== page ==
Study protocols including written informed consents have been approved by the University of Michigan Institutional Review Board and the Boğaziçi University Institutional Review Board for Research with Human Participants. Two Turkish brothers, ages 5 and 7 in 2004, presented with ataxia and developmental delay, as previously described (Yapici and Eraksoy, 2005). Parents were initially reported to be unrelated, but recently suggested they might be remotely related. Both patients were delayed in walking, had truncal ataxia and dysmetria, nystagmus, and lower IQ (68 and 70). MRI revealed cerebellar hypoplasia. Follow-up examinations showed no progression of symptoms.

Genetic analysis

DNA was isolated from peripheral whole blood using the Qiagen (Germantown, MD) Gentra Puregene isolation kit. Linkage analysis was performed using the genotype data generated with Illumina HumanOmniExpress-24 chip for the mother and the four sibs. The Allegro module (Gudbjartsson et al., 2000) of easyLINKAGE software was used, assuming autosomal recessive inheritance and parents as third cousins. No deletion or duplications common to just the two affected brothers were detected using cnvPartition plug-in in Illumina Genome Studio v.1.02 software.

Exome sequencing was performed independently twice on one subject. Capture for whole exome sequencing was performed with NimbleGen SeqCap EZ Exome Library v1.0 kit (Roche, Indianapolis, IN). Captured regions were sequenced with Illumina HiSeq2000 instruments. Variants were filtered to remove common variants based on 1000 Genomes, Exome Sequencing Project, and Exome Aggregation Consortium databases, variants outside of identified linkage regions, variants not expected to change protein coding, and variants not following a recessive model of inheritance (Exome Aggregation Consortium (ExAC), 2015; Genomes Project Consortium et al., 2012; NHLBI Go Exome Sequencing Project, 2015).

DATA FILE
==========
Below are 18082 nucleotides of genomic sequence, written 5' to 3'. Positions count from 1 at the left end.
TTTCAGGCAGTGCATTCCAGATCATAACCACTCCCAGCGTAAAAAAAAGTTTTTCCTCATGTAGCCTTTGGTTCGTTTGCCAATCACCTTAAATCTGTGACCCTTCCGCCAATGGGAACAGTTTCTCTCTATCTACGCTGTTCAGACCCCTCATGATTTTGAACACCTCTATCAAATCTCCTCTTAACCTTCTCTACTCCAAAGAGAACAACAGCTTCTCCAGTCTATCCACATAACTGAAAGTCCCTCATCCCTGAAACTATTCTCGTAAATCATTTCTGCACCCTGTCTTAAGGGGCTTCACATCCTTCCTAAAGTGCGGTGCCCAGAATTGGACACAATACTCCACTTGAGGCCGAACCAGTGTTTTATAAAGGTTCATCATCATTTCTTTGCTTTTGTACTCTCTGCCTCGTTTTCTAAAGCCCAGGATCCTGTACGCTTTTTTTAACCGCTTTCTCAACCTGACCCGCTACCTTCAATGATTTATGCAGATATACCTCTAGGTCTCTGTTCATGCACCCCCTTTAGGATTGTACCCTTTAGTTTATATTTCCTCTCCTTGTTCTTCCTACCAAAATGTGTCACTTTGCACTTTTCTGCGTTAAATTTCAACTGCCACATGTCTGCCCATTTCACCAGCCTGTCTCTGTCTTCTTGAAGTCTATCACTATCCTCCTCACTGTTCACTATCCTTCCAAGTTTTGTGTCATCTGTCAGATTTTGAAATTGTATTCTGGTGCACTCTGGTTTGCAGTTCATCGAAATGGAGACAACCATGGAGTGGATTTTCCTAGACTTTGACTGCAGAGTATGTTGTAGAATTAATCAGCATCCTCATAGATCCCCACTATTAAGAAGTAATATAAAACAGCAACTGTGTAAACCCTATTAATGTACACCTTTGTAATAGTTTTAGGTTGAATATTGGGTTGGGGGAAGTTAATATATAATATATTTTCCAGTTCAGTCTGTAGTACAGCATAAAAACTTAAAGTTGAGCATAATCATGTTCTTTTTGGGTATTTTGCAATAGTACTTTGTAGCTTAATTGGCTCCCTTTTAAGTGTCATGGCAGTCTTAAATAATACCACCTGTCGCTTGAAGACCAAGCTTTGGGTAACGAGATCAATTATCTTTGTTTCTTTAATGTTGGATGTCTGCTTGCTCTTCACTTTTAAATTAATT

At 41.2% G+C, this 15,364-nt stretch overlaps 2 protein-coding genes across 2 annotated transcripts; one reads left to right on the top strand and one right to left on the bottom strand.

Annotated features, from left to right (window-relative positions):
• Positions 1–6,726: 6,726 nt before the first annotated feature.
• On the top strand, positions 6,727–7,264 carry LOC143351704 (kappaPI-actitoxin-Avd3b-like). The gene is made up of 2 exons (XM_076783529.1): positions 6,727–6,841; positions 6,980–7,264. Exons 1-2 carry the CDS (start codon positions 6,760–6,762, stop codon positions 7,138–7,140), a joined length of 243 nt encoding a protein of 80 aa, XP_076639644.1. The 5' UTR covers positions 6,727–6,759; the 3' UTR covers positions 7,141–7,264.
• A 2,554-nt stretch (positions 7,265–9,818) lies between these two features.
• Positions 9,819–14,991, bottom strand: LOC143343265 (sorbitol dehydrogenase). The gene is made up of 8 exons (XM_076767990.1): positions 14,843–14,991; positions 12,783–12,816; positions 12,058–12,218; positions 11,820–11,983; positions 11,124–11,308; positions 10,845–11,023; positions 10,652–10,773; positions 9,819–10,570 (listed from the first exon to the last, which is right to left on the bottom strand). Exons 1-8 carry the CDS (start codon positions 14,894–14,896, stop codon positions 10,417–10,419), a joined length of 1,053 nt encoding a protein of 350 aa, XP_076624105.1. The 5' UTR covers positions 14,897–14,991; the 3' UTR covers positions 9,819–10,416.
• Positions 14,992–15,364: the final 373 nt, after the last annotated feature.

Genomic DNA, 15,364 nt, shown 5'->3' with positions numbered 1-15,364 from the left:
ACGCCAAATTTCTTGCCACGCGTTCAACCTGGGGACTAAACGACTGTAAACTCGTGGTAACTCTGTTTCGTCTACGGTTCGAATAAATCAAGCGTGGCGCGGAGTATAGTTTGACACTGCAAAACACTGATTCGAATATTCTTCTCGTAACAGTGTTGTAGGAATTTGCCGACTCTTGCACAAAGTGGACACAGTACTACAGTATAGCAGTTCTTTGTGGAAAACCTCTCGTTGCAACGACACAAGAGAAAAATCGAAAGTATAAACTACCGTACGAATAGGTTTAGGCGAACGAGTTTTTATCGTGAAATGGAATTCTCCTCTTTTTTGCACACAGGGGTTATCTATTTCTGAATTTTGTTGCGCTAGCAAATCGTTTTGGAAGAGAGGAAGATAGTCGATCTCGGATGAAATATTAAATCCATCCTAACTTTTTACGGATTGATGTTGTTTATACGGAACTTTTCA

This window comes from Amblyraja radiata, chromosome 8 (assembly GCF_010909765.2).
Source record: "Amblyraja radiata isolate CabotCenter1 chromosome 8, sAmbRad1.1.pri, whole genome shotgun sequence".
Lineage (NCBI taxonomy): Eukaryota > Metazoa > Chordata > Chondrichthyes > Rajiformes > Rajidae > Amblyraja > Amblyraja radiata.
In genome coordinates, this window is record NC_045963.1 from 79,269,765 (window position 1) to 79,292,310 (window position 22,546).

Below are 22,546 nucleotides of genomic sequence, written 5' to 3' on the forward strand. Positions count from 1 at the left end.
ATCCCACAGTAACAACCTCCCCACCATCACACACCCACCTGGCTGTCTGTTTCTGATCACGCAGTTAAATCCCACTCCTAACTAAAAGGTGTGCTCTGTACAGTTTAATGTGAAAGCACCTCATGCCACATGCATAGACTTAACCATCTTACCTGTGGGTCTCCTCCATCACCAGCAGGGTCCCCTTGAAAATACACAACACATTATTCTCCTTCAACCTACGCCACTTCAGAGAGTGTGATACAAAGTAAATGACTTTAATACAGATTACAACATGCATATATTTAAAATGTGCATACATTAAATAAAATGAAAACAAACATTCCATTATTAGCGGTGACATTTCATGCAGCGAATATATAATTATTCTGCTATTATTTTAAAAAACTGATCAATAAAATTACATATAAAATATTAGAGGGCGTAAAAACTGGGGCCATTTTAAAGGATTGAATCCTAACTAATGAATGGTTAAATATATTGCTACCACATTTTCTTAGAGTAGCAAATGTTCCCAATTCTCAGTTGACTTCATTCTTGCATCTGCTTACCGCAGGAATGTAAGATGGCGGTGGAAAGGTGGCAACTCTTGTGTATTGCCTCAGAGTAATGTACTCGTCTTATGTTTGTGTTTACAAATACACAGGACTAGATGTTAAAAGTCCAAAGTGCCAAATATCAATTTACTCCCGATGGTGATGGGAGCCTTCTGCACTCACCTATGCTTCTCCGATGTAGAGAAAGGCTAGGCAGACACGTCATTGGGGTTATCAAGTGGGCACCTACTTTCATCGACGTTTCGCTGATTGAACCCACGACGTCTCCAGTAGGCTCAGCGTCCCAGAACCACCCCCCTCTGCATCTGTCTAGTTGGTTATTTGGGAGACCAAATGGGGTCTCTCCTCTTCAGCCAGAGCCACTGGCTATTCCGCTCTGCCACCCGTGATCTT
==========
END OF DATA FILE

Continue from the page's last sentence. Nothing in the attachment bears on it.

PCR followed by Sanger sequencing was performed to validate the variant identified through exome sequencing and test for segregation within the family. The variant of interest was further examined in two separate collections of a total of 500 Turkish samples, and found absent.

Lymphoblast cell culture

Lymphoblastoid cell lines (LCL) of both subjects were generated from heparinized whole blood samples and cultured as described (Doyle, 1990). As they are made in house and cultured briefly, mycoplasma contamination risk is minimized.

Protein co-expression and affinity purification from insect cells

We used a baculovirus/insect cell expression system to examine formation of the human ATG12–ATG5 conjugate in a heterologous system described previously (Qiu et al., 2013). Hi5 insect cells (Invitrogen, Carlsbad, CA) were infected with baculoviruses expressing human ATG7, ATG10, a GST-tagged version of ATG12 (residues 53–140, corresponding to the ubiquitin-like domain) and a His-tagged version of either ATG5WT or ATG5E122D. Three days post infection, lysates were subjected to glutathione affinity chromatography, and the GST-ATG12–His-ATG5 conjugate was detected by SDS-PAGE followed by Coomassie Blue staining. To confirm that the baculoviruses produce protein, Hi5 cells were coinfected with baculoviruses expressing the His-tagged WT and mutant versions of ATG5 and the N-terminal domain of ATG16L1 (residues 1–69, as an MBP fusion). At three days post infection, lysates were subjected to nickel affinity purification. The ATG5-ATG16L1 complex formation was detected by SDS-PAGE and Coomassie Blue staining.

Crystallization and structure determination